Innocent has just received a letter from his employer. He knew what it was going to say. It’s a financial embarrassment letter - warning that he has fallen below the minimum acceptable net take-home salary.
Innocent feels that the letter is very stern: it states that he must find a way quickly to improve his situation, or face disciplinary action. If he loses his job, he will have no income, and then his creditors will chase him even more... What can Innocent do?
Acknowledge the problem
Innocent has been ignoring the warning signs for too long – he’s got himself deeper and deeper into debt. He’s borrowed from one lender to pay off another, and he hasn’t found any way out.
The first step in this situation is to acknowledge that if you’re in a bad financial position it almost certainly didn’t happen overnight. You’ve made some bad financial decisions and, unless you make some changes in your behaviour, you aren’t going to find an easy way out. Be honest with yourself. Secondly, you need to realise that it will take time and especially lots of effort on your part to fix the problem.
Innocent must seek a path to follow in order to take control of his debts and bring his take home salary up to way above the minimum “allowed” take home salary. He therefore decides he is going to ask for professional help. He must look for someone who can support him and guide him through this hard time.
Those who give advice to people like Innocent on how to get out of debt are called Debt Counsellors.
What to look for from a Debt Counsellor
When you are looking for a debt counselling service, it’s important to find out as much as possible about them before you pay any money. You are allowed to ask questions, such as:
l Who are they?
l Are they independent, or are they connected to a bank, insurance company, or loan company?
l Are they just selling you another loan?
l What qualifications do they have?
l How much are their charges?
l How do they make their money?
l What are their expectations of you?
l How they plan to assist you?
You can then make an informed decision if they are right for you. You will also know what to expect from the process, and how much it is going to cost you.
The Debt Counselling Process
Debt Counselling can be a long process; it will not fix your problems in an instant, so don’t expect this or ask for it. You must be committed to putting in effort - under the guidance of your counsellor. This will involve communicating with your lenders, learning new behaviour patterns and getting self-discipline - to get yourself out of debt and back on
Step 1: The First Meeting
In the first meeting you and your counsellor will get to know each other. If you do not like the person you are talking to, then ask for a different counsellor, otherwise you may fail to work with them.
The counsellor will ask you questions about yourself and your family. They’ll discuss all aspects of your life, so be prepared, and take as much information with you as you can think of. This will save time and show the counsellor that you are committed to getting yourself out of debt. Remember it is very important to be open and honest, do not hide anything.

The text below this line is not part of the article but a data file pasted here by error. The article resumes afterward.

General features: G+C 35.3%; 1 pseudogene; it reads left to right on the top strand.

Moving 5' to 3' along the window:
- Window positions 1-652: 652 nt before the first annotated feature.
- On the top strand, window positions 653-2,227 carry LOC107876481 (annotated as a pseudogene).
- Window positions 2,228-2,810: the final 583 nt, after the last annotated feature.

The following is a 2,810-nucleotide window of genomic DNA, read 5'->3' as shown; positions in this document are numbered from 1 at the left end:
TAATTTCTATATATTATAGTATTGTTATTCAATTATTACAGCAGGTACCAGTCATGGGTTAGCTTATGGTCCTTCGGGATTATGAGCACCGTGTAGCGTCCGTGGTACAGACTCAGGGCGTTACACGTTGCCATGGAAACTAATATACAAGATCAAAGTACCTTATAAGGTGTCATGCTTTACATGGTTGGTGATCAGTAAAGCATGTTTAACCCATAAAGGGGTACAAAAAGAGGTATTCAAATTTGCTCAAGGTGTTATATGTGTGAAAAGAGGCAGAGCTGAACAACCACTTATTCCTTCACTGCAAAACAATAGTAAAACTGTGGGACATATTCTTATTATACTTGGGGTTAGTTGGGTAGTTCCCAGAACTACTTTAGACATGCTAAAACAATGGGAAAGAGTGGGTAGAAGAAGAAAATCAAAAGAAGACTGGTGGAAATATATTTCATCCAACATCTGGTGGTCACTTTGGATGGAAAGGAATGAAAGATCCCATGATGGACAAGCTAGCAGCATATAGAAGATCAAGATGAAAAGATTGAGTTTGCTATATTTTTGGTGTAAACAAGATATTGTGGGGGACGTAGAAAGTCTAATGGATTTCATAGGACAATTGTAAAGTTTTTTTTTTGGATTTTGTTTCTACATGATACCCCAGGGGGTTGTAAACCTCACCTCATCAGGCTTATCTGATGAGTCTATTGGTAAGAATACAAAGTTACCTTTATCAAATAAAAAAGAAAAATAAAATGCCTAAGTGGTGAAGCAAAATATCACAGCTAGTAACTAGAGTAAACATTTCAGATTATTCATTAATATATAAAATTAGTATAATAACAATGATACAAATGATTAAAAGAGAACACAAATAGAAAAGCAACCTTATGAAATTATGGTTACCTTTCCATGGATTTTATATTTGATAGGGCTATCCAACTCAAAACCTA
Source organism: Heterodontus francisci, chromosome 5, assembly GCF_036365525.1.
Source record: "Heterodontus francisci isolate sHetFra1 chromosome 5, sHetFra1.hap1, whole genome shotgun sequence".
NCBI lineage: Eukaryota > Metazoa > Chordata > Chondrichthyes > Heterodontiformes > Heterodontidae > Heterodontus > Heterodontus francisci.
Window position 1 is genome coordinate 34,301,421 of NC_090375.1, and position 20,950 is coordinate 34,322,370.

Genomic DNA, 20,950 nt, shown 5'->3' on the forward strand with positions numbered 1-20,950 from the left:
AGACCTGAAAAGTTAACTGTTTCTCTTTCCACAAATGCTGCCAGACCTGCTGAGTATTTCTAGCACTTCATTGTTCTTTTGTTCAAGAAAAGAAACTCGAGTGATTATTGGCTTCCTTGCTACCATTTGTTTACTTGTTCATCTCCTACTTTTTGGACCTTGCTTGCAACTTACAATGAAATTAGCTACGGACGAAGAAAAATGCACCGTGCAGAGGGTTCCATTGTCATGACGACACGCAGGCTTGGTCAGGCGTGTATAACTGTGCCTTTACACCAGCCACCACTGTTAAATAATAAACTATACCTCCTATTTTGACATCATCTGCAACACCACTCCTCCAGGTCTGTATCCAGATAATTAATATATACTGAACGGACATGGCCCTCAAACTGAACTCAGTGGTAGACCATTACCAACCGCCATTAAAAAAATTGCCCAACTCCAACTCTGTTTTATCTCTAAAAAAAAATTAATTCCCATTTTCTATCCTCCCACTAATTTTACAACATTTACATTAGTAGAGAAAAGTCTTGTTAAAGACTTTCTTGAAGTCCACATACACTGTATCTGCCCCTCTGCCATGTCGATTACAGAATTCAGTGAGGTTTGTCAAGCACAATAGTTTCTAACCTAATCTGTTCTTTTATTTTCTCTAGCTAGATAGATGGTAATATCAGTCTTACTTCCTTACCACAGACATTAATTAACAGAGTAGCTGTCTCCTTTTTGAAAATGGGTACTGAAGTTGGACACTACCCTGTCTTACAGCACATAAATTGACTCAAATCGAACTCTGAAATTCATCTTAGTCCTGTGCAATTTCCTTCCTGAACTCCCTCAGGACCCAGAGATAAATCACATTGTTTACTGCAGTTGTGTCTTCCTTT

If you agree to work together, the counsellor will walk you through how the process will work and explain the costs involved.
Step 2: Analysing Your Debts
Your counsellor will need all the information on all of your debts and assets: bank accounts, credit cards, employer salary, loans, etc in order to give you the best advice. They will usually at this point ask you to pay their fee to formally engage their services. They’ll lay out the structure of how your relationship will work, and explain to you what is required from you from this point on. You will be expected to visit your creditors, inform your employer of your Debt Counselling status, and visit your bank manager. Your counsellor should guide you, but you’ll also be putting in effort yourself.
You must be prepared to do a lot of the work; it is not your counsellor’s job to visit companies on your behalf. If you want to get out of debt, you must be prepared to help yourself.
Step 3: Educate Yourself So You Don’t Get Back Into Debt
It is important to seek Financial Education so that you understand your money and how to manage it to protect you from getting back into a similar situation. If you follow the guidance of your counsellor, keeping in touch with them, you should be able to get debt free over time.
The most important thing of all is: Don’t get back into debt! Don’t spend money that you haven’t yet earned - Live within your budget!
*Neo Tshekedi is Sales Manager with Kalahari Training Institute (Pty) Ltd, fondly known as KTI. Kalahari Training Institute is the premier provider of vocational training in Botswana, working with employers around Botswana to upskill all Batswana in the workplace for personal growth and productivity.
KTI offers over 50 BQA accredited courses in all fields of business and industry.